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Advanced Tools for Mammalian Genome Engineering

Award Information
Agency: Department of Defense
Branch: Defense Advanced Research Projects Agency
Contract: D15PC00008
Agency Tracking Number: D2-1395
Amount: $999,350.00
Phase: Phase II
Program: STTR
Solicitation Topic Code: ST13B-001
Solicitation Number: 2013.2
Solicitation Year: 2013
Award Year: 2015
Award Start Date (Proposal Award Date): 2015-01-15
Award End Date (Contract End Date): 2017-01-14
Small Business Information
1419 Wilmington Island Road
Savannah, GA 31410
United States
DUNS: 000000000
HUBZone Owned: Yes
Woman Owned: Yes
Socially and Economically Disadvantaged: No
Principal Investigator
 Amy Greene
 (218) 349-8749
Business Contact
 Amy Greene
Title: Dr.
Phone: (218) 349-8749
Research Institution
 The Corporation of Mercer University
 James Netherton
1400 Coleman Avenue
Macon, GA 31207
United States

 (478) 301-2710
 Nonprofit College or University

Recent advances in mammalian artificial chromosome design and engineering offer an alternative to existing methodologies for cellular bioengineering and address unmet needs to bioengineer more complex functionalities into human cells for subsequent commercialization. In this ST13B-001 application we propose to demonstrate utility of a novel chromosome-based gene delivery vehicle that is amenable to large genetic payloads while avoiding insertional mutagenesis and maintaining stable, long-term, gene expression. A cornerstone to our proposal is the utilization of a distinctive mammalian artificial chromosome technology termed Artificial Chromosome Expression System (ACE System), an autonomous chromosome-based circuit-board designed to contain approximately 70 site-specific recombination acceptor sites that can carry single or multiple copies of genes or DNA elements of interest. In Phase I of this solicitation we delivered a 144Kbp BAC containing the MCT1 genomic locus onto the platform ACE that had previously been loaded with a 168Kbp BAC, resulting in 312Kbp of total DNA added. In addition to demonstrating the specificity of integration we confirmed the structural stability of the genomic DNAs. In Phase II we will expand this disruptive technology by engineering additional robust and complex functionalities into the ACE system toward the goal of cell-based therapeutics.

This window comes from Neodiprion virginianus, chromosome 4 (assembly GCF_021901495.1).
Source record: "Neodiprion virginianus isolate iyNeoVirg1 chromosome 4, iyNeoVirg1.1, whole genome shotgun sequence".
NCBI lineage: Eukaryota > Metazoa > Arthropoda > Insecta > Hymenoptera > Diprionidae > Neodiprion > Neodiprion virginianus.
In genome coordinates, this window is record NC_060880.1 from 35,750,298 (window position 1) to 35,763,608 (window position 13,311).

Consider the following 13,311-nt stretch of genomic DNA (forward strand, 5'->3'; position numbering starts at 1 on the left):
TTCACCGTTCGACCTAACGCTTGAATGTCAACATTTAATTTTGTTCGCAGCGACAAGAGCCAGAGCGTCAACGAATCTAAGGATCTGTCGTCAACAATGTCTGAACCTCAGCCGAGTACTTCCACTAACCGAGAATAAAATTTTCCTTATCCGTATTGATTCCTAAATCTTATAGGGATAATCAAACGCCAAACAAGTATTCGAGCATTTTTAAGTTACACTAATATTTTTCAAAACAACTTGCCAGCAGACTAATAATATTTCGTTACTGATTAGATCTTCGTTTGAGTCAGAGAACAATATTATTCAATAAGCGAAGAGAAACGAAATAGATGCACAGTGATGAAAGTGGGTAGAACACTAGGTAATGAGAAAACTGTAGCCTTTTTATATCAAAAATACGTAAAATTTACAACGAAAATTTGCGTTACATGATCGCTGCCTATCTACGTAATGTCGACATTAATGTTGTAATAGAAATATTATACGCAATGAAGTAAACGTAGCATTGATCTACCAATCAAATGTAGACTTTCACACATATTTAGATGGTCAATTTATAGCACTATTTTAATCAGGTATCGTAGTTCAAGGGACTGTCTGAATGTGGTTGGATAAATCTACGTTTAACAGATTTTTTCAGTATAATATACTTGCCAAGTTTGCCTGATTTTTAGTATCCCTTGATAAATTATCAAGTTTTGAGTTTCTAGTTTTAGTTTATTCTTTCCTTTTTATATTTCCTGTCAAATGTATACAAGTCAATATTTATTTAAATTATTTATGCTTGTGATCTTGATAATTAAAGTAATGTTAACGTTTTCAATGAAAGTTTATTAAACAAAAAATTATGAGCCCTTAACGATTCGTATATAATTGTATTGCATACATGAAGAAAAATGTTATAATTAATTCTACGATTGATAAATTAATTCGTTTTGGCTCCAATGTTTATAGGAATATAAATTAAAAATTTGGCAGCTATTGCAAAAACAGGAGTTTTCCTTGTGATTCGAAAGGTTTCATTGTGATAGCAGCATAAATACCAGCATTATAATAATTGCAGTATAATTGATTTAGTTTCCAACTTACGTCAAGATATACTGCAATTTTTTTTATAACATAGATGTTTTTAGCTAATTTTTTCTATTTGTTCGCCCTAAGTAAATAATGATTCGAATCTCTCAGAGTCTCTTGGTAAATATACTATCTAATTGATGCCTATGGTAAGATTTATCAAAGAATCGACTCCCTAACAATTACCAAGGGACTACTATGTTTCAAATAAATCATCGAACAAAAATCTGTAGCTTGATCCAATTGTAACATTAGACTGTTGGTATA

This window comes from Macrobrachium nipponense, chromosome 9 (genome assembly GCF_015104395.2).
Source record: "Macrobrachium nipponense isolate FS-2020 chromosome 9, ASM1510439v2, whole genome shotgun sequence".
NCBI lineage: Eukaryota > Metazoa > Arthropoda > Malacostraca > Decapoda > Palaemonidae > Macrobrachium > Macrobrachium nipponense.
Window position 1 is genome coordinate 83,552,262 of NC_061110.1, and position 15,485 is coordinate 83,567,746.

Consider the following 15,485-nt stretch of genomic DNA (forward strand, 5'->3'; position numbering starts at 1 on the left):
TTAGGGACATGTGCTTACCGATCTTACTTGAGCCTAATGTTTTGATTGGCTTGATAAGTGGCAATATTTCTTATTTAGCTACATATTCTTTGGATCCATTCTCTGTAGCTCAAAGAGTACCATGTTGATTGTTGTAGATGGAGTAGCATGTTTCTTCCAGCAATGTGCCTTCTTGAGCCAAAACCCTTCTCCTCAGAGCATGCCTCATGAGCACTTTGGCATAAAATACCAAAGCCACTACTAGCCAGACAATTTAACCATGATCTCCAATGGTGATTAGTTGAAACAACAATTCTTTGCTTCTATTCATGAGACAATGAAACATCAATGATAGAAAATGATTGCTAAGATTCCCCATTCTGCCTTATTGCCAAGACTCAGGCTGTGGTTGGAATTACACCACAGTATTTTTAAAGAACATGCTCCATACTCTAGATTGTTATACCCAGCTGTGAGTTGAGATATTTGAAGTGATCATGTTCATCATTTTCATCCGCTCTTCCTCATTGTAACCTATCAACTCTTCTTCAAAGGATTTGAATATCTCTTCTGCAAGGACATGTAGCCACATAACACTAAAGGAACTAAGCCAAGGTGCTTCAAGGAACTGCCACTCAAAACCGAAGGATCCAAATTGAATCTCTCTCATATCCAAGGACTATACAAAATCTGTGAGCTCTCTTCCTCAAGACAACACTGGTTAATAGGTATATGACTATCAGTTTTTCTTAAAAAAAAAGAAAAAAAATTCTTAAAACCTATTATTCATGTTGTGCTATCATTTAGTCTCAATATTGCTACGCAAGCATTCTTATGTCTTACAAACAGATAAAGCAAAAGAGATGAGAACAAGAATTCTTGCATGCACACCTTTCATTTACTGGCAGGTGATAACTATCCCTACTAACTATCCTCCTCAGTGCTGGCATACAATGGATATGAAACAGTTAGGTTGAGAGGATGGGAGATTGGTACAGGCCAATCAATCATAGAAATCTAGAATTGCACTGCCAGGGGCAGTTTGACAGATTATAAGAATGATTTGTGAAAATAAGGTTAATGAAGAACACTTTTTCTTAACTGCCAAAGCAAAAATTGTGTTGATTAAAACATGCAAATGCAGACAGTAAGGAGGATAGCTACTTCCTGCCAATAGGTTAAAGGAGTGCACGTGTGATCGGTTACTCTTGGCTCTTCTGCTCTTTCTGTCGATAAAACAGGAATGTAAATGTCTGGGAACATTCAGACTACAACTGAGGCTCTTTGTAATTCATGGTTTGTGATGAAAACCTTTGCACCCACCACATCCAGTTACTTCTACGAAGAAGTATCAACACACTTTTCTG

* Information listed above is at the time of submission. *

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